The rest of the day was a blast! I love helping runners when they arrive at the finish line. Their emotions are raw, and they are suffering. Some are exuberant, others are dejected. All needed special attention on this hot day and a few worried me a bit, but due to fantastic race preparation, the BRR finish line staff had cold ice water, cokes, Popsicles, and cold towels and ice. I got more satisfaction from helping the runners than I would if I had finished.

So what about "Overcoming failure," blah blah blah? Did I cave too soon? Should I have walked a few miles and taken what the day gave me? Nah. It would have been stupid to push my body that far. Admitting defeat took more courage than sticking it out, and I reminded myself of what I always tell my students, "it's how you handle defeat that defines your character." I am proud of myself for taking the trail back to the AS and admitting that I was sucker punched by the day.

What's next? After a break for the next few weeks for lacrosse games and tournaments and helping out at MMT, I will start my ramp up in mileage for Grindstone. This BRR experience will nevertheless be on my mind as I train this summer and I have a new found respect for the heat, and for heat acclimation. A good lesson for the next race and one I won't forget!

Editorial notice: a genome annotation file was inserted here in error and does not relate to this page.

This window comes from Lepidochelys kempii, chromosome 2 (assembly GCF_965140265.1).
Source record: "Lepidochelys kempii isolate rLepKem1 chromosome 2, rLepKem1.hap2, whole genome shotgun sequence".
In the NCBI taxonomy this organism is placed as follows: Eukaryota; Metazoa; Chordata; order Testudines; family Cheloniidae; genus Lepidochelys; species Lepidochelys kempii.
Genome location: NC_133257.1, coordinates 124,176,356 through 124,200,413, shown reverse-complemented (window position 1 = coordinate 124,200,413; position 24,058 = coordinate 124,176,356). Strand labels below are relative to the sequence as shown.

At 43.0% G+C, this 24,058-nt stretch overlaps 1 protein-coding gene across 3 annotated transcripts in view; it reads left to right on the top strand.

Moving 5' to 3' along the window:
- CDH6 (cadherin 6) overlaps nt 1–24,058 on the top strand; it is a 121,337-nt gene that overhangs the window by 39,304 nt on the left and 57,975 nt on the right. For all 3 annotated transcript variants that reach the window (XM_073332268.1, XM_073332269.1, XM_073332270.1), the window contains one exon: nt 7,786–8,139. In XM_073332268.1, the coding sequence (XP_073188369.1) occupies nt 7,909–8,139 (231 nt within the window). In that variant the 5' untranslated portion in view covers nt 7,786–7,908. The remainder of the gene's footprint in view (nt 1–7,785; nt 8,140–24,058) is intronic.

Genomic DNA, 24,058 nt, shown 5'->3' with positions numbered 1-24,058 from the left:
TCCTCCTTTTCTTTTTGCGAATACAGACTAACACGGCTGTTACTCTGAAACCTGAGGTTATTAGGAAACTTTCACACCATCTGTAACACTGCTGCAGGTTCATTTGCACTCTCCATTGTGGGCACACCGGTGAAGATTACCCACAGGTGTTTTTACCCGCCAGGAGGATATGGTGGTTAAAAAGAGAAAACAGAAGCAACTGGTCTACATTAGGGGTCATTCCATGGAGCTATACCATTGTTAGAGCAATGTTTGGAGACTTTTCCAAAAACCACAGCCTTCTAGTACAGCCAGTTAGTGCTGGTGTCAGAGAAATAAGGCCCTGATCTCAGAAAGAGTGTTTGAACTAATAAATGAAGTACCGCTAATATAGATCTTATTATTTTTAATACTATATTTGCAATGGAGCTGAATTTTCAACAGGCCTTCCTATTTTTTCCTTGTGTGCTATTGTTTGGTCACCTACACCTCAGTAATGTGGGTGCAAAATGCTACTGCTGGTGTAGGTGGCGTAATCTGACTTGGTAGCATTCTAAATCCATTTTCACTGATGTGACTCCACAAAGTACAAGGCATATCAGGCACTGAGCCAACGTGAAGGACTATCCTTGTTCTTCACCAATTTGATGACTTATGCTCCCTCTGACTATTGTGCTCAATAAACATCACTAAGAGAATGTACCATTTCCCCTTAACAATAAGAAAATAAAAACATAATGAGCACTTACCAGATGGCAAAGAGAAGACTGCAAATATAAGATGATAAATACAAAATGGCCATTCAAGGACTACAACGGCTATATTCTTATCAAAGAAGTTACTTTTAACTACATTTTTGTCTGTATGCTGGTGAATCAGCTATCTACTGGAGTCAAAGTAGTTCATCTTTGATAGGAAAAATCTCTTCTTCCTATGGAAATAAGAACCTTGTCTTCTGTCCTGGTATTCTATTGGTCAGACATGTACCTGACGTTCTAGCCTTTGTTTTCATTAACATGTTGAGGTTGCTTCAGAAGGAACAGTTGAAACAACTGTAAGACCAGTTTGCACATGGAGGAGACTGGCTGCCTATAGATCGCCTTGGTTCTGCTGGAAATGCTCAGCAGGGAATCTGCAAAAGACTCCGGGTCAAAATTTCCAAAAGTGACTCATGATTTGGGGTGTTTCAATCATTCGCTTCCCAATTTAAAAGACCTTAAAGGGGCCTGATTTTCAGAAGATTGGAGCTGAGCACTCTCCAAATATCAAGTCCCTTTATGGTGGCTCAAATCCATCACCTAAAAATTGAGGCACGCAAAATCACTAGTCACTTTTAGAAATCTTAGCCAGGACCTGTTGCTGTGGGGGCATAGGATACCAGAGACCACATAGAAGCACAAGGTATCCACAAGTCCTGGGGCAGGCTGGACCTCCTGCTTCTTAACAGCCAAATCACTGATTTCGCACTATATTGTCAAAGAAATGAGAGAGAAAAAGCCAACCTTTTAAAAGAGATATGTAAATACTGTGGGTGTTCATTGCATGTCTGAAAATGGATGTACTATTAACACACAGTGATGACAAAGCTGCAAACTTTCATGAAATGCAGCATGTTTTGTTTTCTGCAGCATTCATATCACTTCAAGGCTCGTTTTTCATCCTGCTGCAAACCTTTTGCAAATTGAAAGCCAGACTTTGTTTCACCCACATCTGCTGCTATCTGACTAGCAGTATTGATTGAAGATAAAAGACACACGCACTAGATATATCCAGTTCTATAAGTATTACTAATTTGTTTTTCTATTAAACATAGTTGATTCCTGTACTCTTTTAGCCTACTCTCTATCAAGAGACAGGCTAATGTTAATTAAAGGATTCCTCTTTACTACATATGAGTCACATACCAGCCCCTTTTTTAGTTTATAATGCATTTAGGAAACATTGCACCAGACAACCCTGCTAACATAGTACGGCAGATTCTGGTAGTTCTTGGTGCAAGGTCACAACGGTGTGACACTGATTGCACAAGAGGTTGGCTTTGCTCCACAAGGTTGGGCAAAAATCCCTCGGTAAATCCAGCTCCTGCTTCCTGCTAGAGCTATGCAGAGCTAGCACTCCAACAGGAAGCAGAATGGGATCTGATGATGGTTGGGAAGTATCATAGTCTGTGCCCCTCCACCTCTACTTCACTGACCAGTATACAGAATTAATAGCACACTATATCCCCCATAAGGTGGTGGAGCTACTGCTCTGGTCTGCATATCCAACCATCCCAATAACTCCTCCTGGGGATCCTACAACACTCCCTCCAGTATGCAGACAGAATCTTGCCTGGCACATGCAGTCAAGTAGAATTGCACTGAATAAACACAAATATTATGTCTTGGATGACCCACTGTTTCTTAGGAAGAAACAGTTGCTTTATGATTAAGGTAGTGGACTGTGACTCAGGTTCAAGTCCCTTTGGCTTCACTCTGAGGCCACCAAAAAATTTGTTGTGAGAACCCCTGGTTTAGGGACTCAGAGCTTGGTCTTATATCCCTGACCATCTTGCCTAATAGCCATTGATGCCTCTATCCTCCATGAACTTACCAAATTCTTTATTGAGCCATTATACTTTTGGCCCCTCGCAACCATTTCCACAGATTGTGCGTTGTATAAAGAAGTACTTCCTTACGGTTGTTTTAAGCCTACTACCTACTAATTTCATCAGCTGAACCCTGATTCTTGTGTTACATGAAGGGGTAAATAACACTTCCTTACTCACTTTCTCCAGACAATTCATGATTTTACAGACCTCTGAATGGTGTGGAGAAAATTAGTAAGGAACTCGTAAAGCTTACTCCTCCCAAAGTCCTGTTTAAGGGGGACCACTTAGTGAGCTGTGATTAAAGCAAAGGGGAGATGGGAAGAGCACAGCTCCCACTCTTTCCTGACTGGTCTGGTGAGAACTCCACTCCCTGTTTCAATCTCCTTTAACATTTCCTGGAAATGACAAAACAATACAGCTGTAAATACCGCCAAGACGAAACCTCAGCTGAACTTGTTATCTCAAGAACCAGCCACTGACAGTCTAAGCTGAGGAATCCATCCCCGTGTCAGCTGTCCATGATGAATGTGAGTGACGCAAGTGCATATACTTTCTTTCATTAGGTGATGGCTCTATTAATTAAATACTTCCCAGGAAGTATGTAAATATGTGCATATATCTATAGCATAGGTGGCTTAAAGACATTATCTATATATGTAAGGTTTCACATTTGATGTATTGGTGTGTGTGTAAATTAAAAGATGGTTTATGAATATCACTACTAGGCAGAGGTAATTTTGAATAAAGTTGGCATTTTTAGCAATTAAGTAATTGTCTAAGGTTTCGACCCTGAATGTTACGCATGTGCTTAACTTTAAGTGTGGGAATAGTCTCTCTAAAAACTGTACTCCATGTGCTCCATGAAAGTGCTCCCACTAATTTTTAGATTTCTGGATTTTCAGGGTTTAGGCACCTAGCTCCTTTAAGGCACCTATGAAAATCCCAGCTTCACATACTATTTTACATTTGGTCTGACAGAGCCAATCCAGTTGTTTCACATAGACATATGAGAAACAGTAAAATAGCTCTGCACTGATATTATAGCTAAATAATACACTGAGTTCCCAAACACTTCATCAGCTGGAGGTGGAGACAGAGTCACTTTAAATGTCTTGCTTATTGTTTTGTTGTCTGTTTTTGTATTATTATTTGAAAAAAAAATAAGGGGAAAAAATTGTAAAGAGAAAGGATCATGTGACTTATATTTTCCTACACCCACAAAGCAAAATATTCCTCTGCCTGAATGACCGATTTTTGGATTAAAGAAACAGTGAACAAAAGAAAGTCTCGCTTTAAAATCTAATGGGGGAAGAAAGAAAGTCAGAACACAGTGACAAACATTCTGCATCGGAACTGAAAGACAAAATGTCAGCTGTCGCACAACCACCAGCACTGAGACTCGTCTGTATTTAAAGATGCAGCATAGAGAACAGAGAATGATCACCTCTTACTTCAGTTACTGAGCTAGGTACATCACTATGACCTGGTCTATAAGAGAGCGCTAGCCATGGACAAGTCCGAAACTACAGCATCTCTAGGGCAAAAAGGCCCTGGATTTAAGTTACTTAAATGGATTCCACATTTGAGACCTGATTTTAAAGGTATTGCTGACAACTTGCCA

Another thing I won't forget...good friends like Laura (photo by Q).

(photo at top of Bull Run and the bluebells by Charlie Miracle, photo of me around mile 27 by Aaron Schwartzbard)
All BRR information, including great photos and results, are here.

Monday, April 13, 2009

Taper Time

If you ask my husband what I like to read in bed at night, he will say,
"Ultrarunning Magazine...over and over again." He is correct. I am a student of the sport and love to get my hands on new training ideas and philosophies. I am particularly intrigued by the taper process, perhaps in part because after months and months of big miles, I am happy to cut back and chill. But I also dread the taper because somehow I find myself doubting my training and months of preparation...perhaps it's just endorphin withdrawal that is causing these doubts? In any case, today's post is on the taper because I am tapering for the Bull Run Run 50 on Saturday (the photo above, taken by Anstr Davidson, shows the glorious bluebells along the BRR course).

Back in October I attended an excellent information session on the taper that was geared for marathoners. I took away some valuable information that has really helped me in the months since. Specifically, I try to stay in my routine (stretching, strengthening, etc) as much as possible but with a cut-back in mileage. This taper for Bull Run is particularly challenging because I raced the Terrapin Mountain 50K on March 28 and had three weeks to recover, train, and taper again. Since many ultrarunners are often faced with multiple tapers since we like to race a lot, I thought you might be interested in what I did since March 28: